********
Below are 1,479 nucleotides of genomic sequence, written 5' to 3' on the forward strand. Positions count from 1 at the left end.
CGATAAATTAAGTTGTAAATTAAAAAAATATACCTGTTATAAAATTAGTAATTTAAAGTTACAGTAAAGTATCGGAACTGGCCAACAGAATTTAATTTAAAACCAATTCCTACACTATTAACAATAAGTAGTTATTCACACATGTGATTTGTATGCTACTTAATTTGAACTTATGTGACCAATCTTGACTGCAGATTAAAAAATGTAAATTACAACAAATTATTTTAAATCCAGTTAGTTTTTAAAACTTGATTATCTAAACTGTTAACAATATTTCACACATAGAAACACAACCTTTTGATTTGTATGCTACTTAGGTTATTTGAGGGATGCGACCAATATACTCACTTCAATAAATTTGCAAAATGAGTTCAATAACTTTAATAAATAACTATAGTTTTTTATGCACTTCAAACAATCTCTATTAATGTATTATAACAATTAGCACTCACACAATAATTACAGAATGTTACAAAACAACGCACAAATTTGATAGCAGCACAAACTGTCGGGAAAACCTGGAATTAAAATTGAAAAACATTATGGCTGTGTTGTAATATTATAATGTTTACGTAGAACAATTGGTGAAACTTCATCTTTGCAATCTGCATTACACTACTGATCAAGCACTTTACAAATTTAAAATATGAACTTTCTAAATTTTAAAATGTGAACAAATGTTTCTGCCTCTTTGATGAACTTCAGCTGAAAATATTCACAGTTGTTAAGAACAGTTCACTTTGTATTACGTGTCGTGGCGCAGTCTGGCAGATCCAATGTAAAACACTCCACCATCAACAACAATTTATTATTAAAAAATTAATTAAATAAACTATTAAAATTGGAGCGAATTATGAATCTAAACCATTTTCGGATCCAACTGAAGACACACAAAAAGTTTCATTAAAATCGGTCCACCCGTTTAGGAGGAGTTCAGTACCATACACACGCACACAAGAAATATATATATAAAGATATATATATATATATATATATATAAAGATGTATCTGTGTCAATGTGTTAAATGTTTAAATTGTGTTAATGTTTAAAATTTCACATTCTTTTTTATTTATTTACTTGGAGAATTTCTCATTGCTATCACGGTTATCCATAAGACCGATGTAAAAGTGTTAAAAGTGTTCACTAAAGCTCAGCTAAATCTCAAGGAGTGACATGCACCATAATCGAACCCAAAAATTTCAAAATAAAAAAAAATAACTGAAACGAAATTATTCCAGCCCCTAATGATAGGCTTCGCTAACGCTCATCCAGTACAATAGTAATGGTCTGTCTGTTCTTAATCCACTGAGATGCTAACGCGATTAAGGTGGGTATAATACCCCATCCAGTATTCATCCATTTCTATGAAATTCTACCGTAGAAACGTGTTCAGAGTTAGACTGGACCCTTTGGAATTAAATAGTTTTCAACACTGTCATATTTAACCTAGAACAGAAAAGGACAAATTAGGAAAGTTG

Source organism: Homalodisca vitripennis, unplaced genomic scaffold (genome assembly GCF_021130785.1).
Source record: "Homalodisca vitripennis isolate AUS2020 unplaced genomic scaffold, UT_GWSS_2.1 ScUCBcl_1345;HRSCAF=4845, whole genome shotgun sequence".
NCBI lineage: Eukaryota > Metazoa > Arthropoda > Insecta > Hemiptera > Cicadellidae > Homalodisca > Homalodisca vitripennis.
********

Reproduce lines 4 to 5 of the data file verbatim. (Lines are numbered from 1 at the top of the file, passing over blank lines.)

Source record: "Homalodisca vitripennis isolate AUS2020 unplaced genomic scaffold, UT_GWSS_2.1 ScUCBcl_1345;HRSCAF=4845, whole genome shotgun sequence".
NCBI lineage: Eukaryota > Metazoa > Arthropoda > Insecta > Hemiptera > Cicadellidae > Homalodisca > Homalodisca vitripennis.